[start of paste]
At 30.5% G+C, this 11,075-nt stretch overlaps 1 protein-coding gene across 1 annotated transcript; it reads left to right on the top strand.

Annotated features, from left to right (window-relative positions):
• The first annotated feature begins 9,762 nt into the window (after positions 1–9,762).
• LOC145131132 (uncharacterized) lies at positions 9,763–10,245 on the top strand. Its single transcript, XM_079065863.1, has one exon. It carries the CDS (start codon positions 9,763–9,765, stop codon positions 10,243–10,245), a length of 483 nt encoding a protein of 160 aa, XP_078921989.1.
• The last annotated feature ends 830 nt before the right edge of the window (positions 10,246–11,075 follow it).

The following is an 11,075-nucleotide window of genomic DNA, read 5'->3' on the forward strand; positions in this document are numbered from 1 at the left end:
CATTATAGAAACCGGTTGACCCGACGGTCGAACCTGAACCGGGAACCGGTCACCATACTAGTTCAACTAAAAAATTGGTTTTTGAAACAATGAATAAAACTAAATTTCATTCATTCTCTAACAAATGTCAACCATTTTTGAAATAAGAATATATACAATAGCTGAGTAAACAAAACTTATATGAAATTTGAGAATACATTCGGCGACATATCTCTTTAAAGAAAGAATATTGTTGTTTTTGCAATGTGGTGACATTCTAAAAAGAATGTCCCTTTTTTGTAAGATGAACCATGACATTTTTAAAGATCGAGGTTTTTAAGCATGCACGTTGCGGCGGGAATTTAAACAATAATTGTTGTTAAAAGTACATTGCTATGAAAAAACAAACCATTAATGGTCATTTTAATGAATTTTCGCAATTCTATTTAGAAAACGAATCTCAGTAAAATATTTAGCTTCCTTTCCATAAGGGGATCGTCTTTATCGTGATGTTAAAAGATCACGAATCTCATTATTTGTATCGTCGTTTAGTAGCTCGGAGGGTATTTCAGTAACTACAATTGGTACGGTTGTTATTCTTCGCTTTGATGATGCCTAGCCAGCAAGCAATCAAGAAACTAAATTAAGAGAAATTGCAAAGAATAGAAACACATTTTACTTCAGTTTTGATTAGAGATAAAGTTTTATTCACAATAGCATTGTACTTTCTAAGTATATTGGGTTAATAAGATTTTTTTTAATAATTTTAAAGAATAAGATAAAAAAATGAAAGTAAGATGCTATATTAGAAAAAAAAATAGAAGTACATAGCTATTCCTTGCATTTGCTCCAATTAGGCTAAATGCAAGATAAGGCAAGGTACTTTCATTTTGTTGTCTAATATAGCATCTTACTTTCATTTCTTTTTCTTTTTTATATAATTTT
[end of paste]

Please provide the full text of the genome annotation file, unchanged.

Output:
At 30.5% G+C, this 11,075-nt stretch overlaps 1 protein-coding gene across 1 annotated transcript; it reads left to right on the top strand.

Annotated features, from left to right (window-relative positions):
• The first annotated feature begins 9,762 nt into the window (after positions 1–9,762).
• LOC145131132 (uncharacterized) lies at positions 9,763–10,245 on the top strand. Its single transcript, XM_079065863.1, has one exon. It carries the CDS (start codon positions 9,763–9,765, stop codon positions 10,243–10,245), a length of 483 nt encoding a protein of 160 aa, XP_078921989.1.
• The last annotated feature ends 830 nt before the right edge of the window (positions 10,246–11,075 follow it).

The following is an 11,075-nucleotide window of genomic DNA, read 5'->3' on the forward strand; positions in this document are numbered from 1 at the left end:
CATTATAGAAACCGGTTGACCCGACGGTCGAACCTGAACCGGGAACCGGTCACCATACTAGTTCAACTAAAAAATTGGTTTTTGAAACAATGAATAAAACTAAATTTCATTCATTCTCTAACAAATGTCAACCATTTTTGAAATAAGAATATATACAATAGCTGAGTAAACAAAACTTATATGAAATTTGAGAATACATTCGGCGACATATCTCTTTAAAGAAAGAATATTGTTGTTTTTGCAATGTGGTGACATTCTAAAAAGAATGTCCCTTTTTTGTAAGATGAACCATGACATTTTTAAAGATCGAGGTTTTTAAGCATGCACGTTGCGGCGGGAATTTAAACAATAATTGTTGTTAAAAGTACATTGCTATGAAAAAACAAACCATTAATGGTCATTTTAATGAATTTTCGCAATTCTATTTAGAAAACGAATCTCAGTAAAATATTTAGCTTCCTTTCCATAAGGGGATCGTCTTTATCGTGATGTTAAAAGATCACGAATCTCATTATTTGTATCGTCGTTTAGTAGCTCGGAGGGTATTTCAGTAACTACAATTGGTACGGTTGTTATTCTTCGCTTTGATGATGCCTAGCCAGCAAGCAATCAAGAAACTAAATTAAGAGAAATTGCAAAGAATAGAAACACATTTTACTTCAGTTTTGATTAGAGATAAAGTTTTATTCACAATAGCATTGTACTTTCTAAGTATATTGGGTTAATAAGATTTTTTTTAATAATTTTAAAGAATAAGATAAAAAAATGAAAGTAAGATGCTATATTAGAAAAAAAAATAGAAGTACATAGCTATTCCTTGCATTTGCTCCAATTAGGCTAAATGCAAGATAAGGCAAGGTACTTTCATTTTGTTGTCTAATATAGCATCTTACTTTCATTTCTTTTTCTTTTTTATATAATTTT